He wasn't hiking the entire Tour Mont Blanc, but had done parts of it before. We compared notes, of course, and I told him that after I finished, I'd be flying down to Corisca and hiking the GR 20. Which, as it turned out, he'd done the previous year and had lots of advice and suggestions--specifically about the Cirque de Solitude--a feature that I had, until then, never heard of.

He told me to not do it in bad weather. No Matter What. What about if it was like today, I asked? (He'd just gone over the Fenêtre d'Arpette himself today.) No, he told me, if the weather is like today when I reached the Cirque, don't do it. It's much worse, and much scarier than anything we had today. In fact, he told me, five people died on it a couple of months ago. It's wicked dangerous, he told me.

Well, that didn't sound promising. Hopefully I'd get there on a day of good weather and it would be a moot point.

We had finished dinner and continued talking, but when the sprinkles started up again, we said our goodbyes and I dived back under my tarp and he went back into his tent.

Which is where the spent the rest of the evening, listening to the patter of rain the rest of the night.

Not sure what this was doing in Champex!
A leftover marker on the pole from the ultra run.

Champex is a beautiful little lakeside town!
Downtown Champex. (I stopped in a grocery store in that building on the left.)

The trail followed next to this irrigation channel for a good mile or two!

The water flow in the irrigation channel was controlled with this gate, filled from the natural creek bed behind it.

Heading up into the mountains again!

Yeah, let's leave this guy alone. He doesn't look too friendly!

Looking back from the way I came.

Looking back again. Up until the trail reached this valley, it was a typical trail with an easy-to-follow tread. Now, though, the trail is becoming more difficult to follow over and around all of the rocks and boulders. And now I'm exposed to strong winds that hadn't been present before!

Views were still spectacular--despite the weather.

You call this a trail?! Well, it is! =)

My buff keeping me warm! You know it has to be cold if I'm wearing a buff while hiking uphill on strenuous terrain!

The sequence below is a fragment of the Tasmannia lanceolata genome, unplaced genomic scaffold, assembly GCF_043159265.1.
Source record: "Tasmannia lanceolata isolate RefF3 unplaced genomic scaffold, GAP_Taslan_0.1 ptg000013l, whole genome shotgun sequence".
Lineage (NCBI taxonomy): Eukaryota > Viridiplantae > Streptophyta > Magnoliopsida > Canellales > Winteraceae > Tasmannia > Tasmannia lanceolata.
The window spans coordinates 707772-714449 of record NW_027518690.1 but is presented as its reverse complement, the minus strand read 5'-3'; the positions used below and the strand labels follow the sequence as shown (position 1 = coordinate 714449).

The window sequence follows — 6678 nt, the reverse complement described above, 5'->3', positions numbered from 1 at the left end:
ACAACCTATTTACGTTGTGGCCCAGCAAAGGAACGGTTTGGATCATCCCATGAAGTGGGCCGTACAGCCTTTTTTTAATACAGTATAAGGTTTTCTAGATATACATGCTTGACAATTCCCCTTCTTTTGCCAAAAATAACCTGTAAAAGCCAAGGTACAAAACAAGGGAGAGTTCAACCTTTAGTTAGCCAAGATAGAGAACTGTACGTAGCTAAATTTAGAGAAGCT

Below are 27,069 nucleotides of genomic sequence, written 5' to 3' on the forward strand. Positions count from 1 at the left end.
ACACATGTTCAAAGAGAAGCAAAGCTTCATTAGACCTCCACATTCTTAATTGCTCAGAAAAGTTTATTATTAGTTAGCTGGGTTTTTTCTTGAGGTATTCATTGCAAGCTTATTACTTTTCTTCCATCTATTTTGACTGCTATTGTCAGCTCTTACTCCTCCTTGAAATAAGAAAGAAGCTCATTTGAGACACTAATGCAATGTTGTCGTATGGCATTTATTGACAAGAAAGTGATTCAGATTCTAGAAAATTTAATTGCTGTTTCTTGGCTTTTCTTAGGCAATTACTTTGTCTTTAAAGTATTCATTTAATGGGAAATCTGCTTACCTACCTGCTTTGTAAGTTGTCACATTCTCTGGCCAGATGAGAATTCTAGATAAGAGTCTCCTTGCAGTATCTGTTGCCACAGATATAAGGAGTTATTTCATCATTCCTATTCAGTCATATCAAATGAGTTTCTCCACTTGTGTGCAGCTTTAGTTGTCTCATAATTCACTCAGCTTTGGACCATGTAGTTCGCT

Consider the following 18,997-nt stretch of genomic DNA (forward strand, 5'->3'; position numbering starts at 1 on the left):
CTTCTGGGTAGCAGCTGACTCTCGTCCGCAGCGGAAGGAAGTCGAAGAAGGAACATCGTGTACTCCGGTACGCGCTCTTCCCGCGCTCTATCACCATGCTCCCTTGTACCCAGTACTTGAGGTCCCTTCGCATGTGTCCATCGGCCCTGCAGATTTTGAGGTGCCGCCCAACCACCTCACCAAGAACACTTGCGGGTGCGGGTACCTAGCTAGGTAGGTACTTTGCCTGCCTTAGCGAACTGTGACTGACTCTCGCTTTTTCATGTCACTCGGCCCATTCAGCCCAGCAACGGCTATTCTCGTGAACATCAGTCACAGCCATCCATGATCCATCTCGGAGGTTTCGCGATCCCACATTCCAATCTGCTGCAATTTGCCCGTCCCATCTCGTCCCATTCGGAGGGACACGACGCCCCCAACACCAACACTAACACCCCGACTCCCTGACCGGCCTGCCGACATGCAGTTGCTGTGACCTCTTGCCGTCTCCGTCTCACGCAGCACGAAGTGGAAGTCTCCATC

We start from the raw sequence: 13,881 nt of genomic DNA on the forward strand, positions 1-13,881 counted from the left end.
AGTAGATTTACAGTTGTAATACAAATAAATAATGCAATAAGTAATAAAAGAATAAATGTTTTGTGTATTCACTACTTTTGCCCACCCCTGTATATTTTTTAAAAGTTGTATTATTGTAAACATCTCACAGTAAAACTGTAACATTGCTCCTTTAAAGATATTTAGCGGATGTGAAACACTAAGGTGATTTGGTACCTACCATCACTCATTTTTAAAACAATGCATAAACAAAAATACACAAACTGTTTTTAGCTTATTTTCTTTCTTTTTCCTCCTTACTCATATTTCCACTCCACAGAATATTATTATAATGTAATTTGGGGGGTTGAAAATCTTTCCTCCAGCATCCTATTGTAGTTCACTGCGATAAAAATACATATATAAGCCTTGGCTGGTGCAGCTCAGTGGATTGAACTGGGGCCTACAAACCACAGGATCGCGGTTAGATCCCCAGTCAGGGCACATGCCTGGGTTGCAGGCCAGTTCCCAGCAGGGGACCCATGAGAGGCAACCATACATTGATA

Getting close to Fenêtre d'Arpette! (It's the gap near the left side of this photo.)

Fenêtre d'Arpette! You can see two people at the top of the pass already, and those two black dots near the bottom of the photo are two others hikers nearing the top.

Reached the pass! It's all downhill from here!
Looking down the trail from far side of the pass.

Trient Glacier
The end of the glacier was mostly covered with dust, but the deep blue ice in the glacier could still be seen peaking out. (However, I will admit, my photos do not do the colors justice! I was actually very disappointed with how they turned out.)

Okay, one point heading downhill was steep enough that they added this chain--but it was almost more hassle to use it!

I set up camp up the hill (to the right) of the Chalet du Glacier Buvette which appeared to be closed for the season.
My camp for the night! =)


Karolina said...

Some of those carvings weren't there when I hiked TMB in 2014. Neither was the cannon in Champex.

Anonymous said...

Hi Tortuga. Those irrigation channels are very common in the Alps. If you ever get to Tirol in Austria you will see a lot more of them. There they are called Waal. Water has always been a valuable resource to the farmers in the valley. Up until not so long ago farmers would put together for a guy to maintain those channels. His job (Waaler) was to keep the water flowing at all times. During the day he would hike up and down the mountains and check the gates and channels for any blockage. He would also set up little water wheels that would generate periodic sounds. If those sounds stopped during the night he would have to get up and fix the blockage (a true 24/7 job ;-) ). Love reading your blog. Best regards, Quirks.

Mary said...

Thank you, Quirks! That's educational and informative information. I love learning things like that!

Ryan said...

OMG! Quirks--as in the German fellow I met hiking the AT?! Hello there! I had no idea you were reading my blog! What a nice surprise! *waving*

*waving to Karolina and Mary Mac too, but I knew you two were reading my blog!* =)

Mary Mac--thanks for the post card! It arrived today!